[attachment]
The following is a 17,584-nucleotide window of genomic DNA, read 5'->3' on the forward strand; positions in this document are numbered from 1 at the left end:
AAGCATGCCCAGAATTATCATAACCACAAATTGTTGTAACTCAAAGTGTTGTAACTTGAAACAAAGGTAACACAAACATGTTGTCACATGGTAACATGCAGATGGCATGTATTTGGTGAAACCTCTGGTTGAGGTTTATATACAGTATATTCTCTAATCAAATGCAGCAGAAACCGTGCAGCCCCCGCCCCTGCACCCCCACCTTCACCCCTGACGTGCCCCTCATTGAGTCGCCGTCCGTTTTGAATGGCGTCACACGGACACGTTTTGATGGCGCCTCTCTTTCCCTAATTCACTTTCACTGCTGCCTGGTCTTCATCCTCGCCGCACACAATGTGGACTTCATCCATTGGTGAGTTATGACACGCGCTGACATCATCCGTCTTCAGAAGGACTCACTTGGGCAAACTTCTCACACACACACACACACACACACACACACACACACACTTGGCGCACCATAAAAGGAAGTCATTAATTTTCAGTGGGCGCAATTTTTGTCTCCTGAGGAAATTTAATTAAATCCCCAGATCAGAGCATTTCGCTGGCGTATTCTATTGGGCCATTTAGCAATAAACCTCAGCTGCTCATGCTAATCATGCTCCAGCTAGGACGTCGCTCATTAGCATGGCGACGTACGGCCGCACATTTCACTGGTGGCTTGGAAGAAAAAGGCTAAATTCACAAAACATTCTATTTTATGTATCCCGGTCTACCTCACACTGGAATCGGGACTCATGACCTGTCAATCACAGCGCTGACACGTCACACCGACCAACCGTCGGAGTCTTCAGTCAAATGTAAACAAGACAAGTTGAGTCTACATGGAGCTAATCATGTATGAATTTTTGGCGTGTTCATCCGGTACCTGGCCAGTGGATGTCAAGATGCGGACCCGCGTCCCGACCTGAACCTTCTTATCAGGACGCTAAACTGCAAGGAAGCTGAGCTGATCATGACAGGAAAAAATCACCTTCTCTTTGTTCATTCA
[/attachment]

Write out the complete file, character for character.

The following is a 17,584-nucleotide window of genomic DNA, read 5'->3' on the forward strand; positions in this document are numbered from 1 at the left end:
AAGCATGCCCAGAATTATCATAACCACAAATTGTTGTAACTCAAAGTGTTGTAACTTGAAACAAAGGTAACACAAACATGTTGTCACATGGTAACATGCAGATGGCATGTATTTGGTGAAACCTCTGGTTGAGGTTTATATACAGTATATTCTCTAATCAAATGCAGCAGAAACCGTGCAGCCCCCGCCCCTGCACCCCCACCTTCACCCCTGACGTGCCCCTCATTGAGTCGCCGTCCGTTTTGAATGGCGTCACACGGACACGTTTTGATGGCGCCTCTCTTTCCCTAATTCACTTTCACTGCTGCCTGGTCTTCATCCTCGCCGCACACAATGTGGACTTCATCCATTGGTGAGTTATGACACGCGCTGACATCATCCGTCTTCAGAAGGACTCACTTGGGCAAACTTCTCACACACACACACACACACACACACACACACACACACTTGGCGCACCATAAAAGGAAGTCATTAATTTTCAGTGGGCGCAATTTTTGTCTCCTGAGGAAATTTAATTAAATCCCCAGATCAGAGCATTTCGCTGGCGTATTCTATTGGGCCATTTAGCAATAAACCTCAGCTGCTCATGCTAATCATGCTCCAGCTAGGACGTCGCTCATTAGCATGGCGACGTACGGCCGCACATTTCACTGGTGGCTTGGAAGAAAAAGGCTAAATTCACAAAACATTCTATTTTATGTATCCCGGTCTACCTCACACTGGAATCGGGACTCATGACCTGTCAATCACAGCGCTGACACGTCACACCGACCAACCGTCGGAGTCTTCAGTCAAATGTAAACAAGACAAGTTGAGTCTACATGGAGCTAATCATGTATGAATTTTTGGCGTGTTCATCCGGTACCTGGCCAGTGGATGTCAAGATGCGGACCCGCGTCCCGACCTGAACCTTCTTATCAGGACGCTAAACTGCAAGGAAGCTGAGCTGATCATGACAGGAAAAAATCACCTTCTCTTTGTTCATTCA